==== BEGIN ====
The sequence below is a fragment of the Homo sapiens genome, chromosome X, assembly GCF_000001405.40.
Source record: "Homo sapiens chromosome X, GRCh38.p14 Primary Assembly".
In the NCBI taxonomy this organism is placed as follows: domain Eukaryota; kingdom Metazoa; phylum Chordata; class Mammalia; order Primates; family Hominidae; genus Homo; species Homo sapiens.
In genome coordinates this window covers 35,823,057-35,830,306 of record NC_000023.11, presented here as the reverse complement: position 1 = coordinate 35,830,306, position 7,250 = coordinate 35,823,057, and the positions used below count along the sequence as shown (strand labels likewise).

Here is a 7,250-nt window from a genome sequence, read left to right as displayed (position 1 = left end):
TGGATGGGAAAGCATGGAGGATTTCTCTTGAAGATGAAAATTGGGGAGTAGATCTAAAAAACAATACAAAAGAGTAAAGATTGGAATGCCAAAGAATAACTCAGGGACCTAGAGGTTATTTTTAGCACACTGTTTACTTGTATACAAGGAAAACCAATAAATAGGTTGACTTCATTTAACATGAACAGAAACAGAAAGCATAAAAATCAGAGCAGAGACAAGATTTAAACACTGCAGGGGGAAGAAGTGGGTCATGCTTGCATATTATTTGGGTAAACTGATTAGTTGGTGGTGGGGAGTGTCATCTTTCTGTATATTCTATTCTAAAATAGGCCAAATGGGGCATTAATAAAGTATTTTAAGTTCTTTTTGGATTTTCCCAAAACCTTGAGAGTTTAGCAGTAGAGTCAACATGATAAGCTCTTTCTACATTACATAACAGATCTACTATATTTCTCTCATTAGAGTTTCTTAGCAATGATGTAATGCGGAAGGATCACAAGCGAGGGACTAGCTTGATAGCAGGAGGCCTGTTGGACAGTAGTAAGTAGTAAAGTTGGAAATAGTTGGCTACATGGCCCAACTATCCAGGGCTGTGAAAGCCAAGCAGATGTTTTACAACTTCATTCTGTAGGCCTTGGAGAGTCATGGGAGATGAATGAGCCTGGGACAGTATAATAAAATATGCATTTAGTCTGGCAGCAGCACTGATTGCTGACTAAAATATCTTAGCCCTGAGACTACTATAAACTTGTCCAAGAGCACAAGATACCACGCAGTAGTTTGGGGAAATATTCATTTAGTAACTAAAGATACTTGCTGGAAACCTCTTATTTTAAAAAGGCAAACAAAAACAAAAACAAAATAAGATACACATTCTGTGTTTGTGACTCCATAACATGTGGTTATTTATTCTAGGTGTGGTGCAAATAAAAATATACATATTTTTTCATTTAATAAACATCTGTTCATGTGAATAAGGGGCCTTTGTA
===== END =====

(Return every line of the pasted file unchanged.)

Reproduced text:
The sequence below is a fragment of the Homo sapiens genome, chromosome X, assembly GCF_000001405.40.
Source record: "Homo sapiens chromosome X, GRCh38.p14 Primary Assembly".
In the NCBI taxonomy this organism is placed as follows: domain Eukaryota; kingdom Metazoa; phylum Chordata; class Mammalia; order Primates; family Hominidae; genus Homo; species Homo sapiens.
In genome coordinates this window covers 35,823,057-35,830,306 of record NC_000023.11, presented here as the reverse complement: position 1 = coordinate 35,830,306, position 7,250 = coordinate 35,823,057, and the positions used below count along the sequence as shown (strand labels likewise).

Here is a 7,250-nt window from a genome sequence, read left to right as displayed (position 1 = left end):
TGGATGGGAAAGCATGGAGGATTTCTCTTGAAGATGAAAATTGGGGAGTAGATCTAAAAAACAATACAAAAGAGTAAAGATTGGAATGCCAAAGAATAACTCAGGGACCTAGAGGTTATTTTTAGCACACTGTTTACTTGTATACAAGGAAAACCAATAAATAGGTTGACTTCATTTAACATGAACAGAAACAGAAAGCATAAAAATCAGAGCAGAGACAAGATTTAAACACTGCAGGGGGAAGAAGTGGGTCATGCTTGCATATTATTTGGGTAAACTGATTAGTTGGTGGTGGGGAGTGTCATCTTTCTGTATATTCTATTCTAAAATAGGCCAAATGGGGCATTAATAAAGTATTTTAAGTTCTTTTTGGATTTTCCCAAAACCTTGAGAGTTTAGCAGTAGAGTCAACATGATAAGCTCTTTCTACATTACATAACAGATCTACTATATTTCTCTCATTAGAGTTTCTTAGCAATGATGTAATGCGGAAGGATCACAAGCGAGGGACTAGCTTGATAGCAGGAGGCCTGTTGGACAGTAGTAAGTAGTAAAGTTGGAAATAGTTGGCTACATGGCCCAACTATCCAGGGCTGTGAAAGCCAAGCAGATGTTTTACAACTTCATTCTGTAGGCCTTGGAGAGTCATGGGAGATGAATGAGCCTGGGACAGTATAATAAAATATGCATTTAGTCTGGCAGCAGCACTGATTGCTGACTAAAATATCTTAGCCCTGAGACTACTATAAACTTGTCCAAGAGCACAAGATACCACGCAGTAGTTTGGGGAAATATTCATTTAGTAACTAAAGATACTTGCTGGAAACCTCTTATTTTAAAAAGGCAAACAAAAACAAAAACAAAATAAGATACACATTCTGTGTTTGTGACTCCATAACATGTGGTTATTTATTCTAGGTGTGGTGCAAATAAAAATATACATATTTTTTCATTTAATAAACATCTGTTCATGTGAATAAGGGGCCTTTGTA